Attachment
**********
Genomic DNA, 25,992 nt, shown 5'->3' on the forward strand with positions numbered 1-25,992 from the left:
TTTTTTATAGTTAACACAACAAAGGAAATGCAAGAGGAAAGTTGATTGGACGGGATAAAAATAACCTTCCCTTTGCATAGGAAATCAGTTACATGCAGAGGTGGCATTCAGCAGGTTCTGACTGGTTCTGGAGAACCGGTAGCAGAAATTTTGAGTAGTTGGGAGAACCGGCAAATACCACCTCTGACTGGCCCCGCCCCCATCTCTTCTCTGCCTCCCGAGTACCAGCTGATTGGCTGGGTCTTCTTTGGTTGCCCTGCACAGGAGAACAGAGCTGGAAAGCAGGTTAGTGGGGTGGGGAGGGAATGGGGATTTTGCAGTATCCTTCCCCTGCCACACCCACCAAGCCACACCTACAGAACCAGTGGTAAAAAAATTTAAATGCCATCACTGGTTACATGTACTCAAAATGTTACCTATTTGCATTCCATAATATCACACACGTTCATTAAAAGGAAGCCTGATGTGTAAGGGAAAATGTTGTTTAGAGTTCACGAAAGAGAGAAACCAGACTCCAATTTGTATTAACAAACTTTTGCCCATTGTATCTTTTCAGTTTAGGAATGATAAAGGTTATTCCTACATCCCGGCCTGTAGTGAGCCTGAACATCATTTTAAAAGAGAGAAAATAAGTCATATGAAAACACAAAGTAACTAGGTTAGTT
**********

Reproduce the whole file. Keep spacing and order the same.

Genomic DNA, 25,992 nt, shown 5'->3' on the forward strand with positions numbered 1-25,992 from the left:
TTTTTTATAGTTAACACAACAAAGGAAATGCAAGAGGAAAGTTGATTGGACGGGATAAAAATAACCTTCCCTTTGCATAGGAAATCAGTTACATGCAGAGGTGGCATTCAGCAGGTTCTGACTGGTTCTGGAGAACCGGTAGCAGAAATTTTGAGTAGTTGGGAGAACCGGCAAATACCACCTCTGACTGGCCCCGCCCCCATCTCTTCTCTGCCTCCCGAGTACCAGCTGATTGGCTGGGTCTTCTTTGGTTGCCCTGCACAGGAGAACAGAGCTGGAAAGCAGGTTAGTGGGGTGGGGAGGGAATGGGGATTTTGCAGTATCCTTCCCCTGCCACACCCACCAAGCCACACCTACAGAACCAGTGGTAAAAAAATTTAAATGCCATCACTGGTTACATGTACTCAAAATGTTACCTATTTGCATTCCATAATATCACACACGTTCATTAAAAGGAAGCCTGATGTGTAAGGGAAAATGTTGTTTAGAGTTCACGAAAGAGAGAAACCAGACTCCAATTTGTATTAACAAACTTTTGCCCATTGTATCTTTTCAGTTTAGGAATGATAAAGGTTATTCCTACATCCCGGCCTGTAGTGAGCCTGAACATCATTTTAAAAGAGAGAAAATAAGTCATATGAAAACACAAAGTAACTAGGTTAGTT